A STED-y Route to Commercialization

June 16, 2011

"The diffraction barrier responsible for a finite focal spot size and limited resolution in far-field fluorescence microscopy has been fundamentally broken." With that blunt assessment, published in the Proceedings of the National Academy of Science in 2000, Stefan Hell introduced the world to a "super-resolution" microscopy technique called stimulated emission depletion, or STED.

 

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Jeffrey M. Perkel, Ph.D.:
A STED-y route to commercialization

BioTechniques 50: 6 (June 2011) 357–363

Hell had first described STED – which cracks the diffraction limit that has for so long bounded optical microscopy – in a brief two-and-a-half page mathematical treatise six years earlier. "I had a very hard time to convince people it would work," Hell recalls. The idea of a "diffraction barrier," a physical constraint on light microscopy resolution, was simply too well ingrained.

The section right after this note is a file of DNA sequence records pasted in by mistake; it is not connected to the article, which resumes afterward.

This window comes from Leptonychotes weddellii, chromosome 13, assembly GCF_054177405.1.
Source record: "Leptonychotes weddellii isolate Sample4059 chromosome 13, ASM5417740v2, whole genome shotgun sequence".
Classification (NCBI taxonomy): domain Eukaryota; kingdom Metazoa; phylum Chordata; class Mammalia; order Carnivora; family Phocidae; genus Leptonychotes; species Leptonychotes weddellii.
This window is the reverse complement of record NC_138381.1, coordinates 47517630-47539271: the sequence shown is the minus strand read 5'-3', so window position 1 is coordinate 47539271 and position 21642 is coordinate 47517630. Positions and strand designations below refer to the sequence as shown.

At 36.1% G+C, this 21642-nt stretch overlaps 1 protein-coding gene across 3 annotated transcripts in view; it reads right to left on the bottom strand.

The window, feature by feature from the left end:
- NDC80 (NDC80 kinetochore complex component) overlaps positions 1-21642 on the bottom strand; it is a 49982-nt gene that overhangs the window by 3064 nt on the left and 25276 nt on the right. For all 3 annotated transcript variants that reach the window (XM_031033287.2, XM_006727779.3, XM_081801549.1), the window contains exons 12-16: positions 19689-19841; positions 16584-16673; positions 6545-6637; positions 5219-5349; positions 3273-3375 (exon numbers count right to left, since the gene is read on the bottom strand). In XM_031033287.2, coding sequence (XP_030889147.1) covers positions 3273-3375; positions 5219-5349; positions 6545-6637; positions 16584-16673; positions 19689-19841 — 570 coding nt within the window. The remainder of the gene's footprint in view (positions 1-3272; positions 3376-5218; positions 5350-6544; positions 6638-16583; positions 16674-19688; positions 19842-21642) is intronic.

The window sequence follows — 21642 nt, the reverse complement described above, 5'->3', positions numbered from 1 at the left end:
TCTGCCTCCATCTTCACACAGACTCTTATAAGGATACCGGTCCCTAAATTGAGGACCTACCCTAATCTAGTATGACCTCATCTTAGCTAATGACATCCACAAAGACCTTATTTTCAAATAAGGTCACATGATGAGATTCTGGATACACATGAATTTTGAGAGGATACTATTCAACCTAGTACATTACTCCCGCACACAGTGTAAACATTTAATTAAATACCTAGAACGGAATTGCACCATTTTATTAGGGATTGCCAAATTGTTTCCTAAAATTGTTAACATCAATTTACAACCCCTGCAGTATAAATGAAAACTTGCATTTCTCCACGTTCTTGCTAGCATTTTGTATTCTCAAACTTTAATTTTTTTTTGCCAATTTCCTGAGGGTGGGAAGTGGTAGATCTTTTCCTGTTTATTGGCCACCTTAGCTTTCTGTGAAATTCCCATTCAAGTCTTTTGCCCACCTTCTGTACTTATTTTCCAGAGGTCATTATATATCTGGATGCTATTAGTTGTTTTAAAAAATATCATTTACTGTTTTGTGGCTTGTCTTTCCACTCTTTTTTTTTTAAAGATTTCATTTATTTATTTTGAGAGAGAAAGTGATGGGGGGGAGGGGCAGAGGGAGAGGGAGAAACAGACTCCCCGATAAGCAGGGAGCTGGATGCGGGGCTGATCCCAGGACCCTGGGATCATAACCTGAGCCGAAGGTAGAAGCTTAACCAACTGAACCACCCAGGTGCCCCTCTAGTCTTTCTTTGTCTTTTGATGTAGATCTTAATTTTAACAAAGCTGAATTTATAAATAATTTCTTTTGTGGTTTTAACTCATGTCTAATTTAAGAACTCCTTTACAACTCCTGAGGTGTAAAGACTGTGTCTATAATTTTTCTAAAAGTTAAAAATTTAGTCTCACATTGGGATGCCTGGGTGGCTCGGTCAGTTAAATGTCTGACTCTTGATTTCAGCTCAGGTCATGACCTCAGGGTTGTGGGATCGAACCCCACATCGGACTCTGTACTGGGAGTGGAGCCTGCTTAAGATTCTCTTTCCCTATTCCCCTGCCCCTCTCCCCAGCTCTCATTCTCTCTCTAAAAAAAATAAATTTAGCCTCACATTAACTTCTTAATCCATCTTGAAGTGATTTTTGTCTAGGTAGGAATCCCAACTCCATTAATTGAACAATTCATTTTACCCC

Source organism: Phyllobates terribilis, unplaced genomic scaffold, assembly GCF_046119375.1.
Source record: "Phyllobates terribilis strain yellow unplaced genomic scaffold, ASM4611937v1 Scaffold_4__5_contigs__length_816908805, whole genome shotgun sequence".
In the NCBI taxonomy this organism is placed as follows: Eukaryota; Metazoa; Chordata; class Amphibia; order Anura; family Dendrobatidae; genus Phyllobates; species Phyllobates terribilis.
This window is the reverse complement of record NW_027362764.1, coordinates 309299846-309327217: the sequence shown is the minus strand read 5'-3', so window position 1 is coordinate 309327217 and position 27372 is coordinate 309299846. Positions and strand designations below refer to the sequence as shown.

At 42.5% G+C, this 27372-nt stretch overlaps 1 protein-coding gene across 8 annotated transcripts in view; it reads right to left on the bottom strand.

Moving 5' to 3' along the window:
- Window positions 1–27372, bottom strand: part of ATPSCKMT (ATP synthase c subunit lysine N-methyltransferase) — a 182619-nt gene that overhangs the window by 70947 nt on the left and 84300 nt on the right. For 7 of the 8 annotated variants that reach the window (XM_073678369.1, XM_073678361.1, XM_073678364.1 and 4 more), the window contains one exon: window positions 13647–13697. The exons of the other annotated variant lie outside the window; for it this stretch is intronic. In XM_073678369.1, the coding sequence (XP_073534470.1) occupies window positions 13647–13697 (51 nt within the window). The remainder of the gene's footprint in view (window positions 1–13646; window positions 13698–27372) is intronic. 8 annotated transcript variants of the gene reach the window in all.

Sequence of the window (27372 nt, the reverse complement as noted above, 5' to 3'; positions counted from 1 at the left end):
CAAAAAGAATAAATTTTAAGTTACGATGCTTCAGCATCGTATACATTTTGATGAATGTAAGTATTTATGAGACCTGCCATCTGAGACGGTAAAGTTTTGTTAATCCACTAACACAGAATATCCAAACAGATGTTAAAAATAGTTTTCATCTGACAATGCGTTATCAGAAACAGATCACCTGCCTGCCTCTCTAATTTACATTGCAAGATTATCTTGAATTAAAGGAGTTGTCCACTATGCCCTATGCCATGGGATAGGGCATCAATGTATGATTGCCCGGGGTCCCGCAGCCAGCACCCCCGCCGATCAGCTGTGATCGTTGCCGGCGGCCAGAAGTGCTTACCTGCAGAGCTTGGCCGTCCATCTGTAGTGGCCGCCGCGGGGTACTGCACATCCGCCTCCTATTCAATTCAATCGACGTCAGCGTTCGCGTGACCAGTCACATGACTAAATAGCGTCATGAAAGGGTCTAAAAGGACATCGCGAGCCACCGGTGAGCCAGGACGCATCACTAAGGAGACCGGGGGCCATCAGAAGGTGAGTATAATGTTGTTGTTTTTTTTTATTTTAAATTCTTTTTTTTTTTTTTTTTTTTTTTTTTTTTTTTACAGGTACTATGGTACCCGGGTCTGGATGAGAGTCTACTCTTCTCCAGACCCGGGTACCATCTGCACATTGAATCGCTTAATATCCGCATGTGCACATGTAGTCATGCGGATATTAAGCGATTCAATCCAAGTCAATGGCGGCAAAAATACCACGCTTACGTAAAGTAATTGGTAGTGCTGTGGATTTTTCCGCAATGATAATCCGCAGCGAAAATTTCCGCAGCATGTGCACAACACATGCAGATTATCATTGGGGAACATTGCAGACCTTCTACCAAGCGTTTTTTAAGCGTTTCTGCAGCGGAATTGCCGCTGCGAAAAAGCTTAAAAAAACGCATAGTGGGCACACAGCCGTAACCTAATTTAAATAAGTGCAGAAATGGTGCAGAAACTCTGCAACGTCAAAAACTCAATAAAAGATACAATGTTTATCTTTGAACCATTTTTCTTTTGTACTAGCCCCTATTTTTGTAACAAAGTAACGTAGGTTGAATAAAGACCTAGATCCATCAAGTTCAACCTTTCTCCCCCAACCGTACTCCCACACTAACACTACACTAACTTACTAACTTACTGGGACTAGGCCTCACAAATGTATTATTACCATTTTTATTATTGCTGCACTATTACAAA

Following his 2000 article, though, researchers started paying attention; the publication has racked up some 310 citations, according to the ISI Web of Knowledge. It also attracted the notice of microscopy manufacturer Leica Microsystems who licensed STED technology in 2001 and began converting it into a viable commercial system. It would take some five years. Along the way, Leica Microsystem's engineers, physicists, and microscopists, aided by members of Hell's own lab, would have to rethink most of the original benchtop design.

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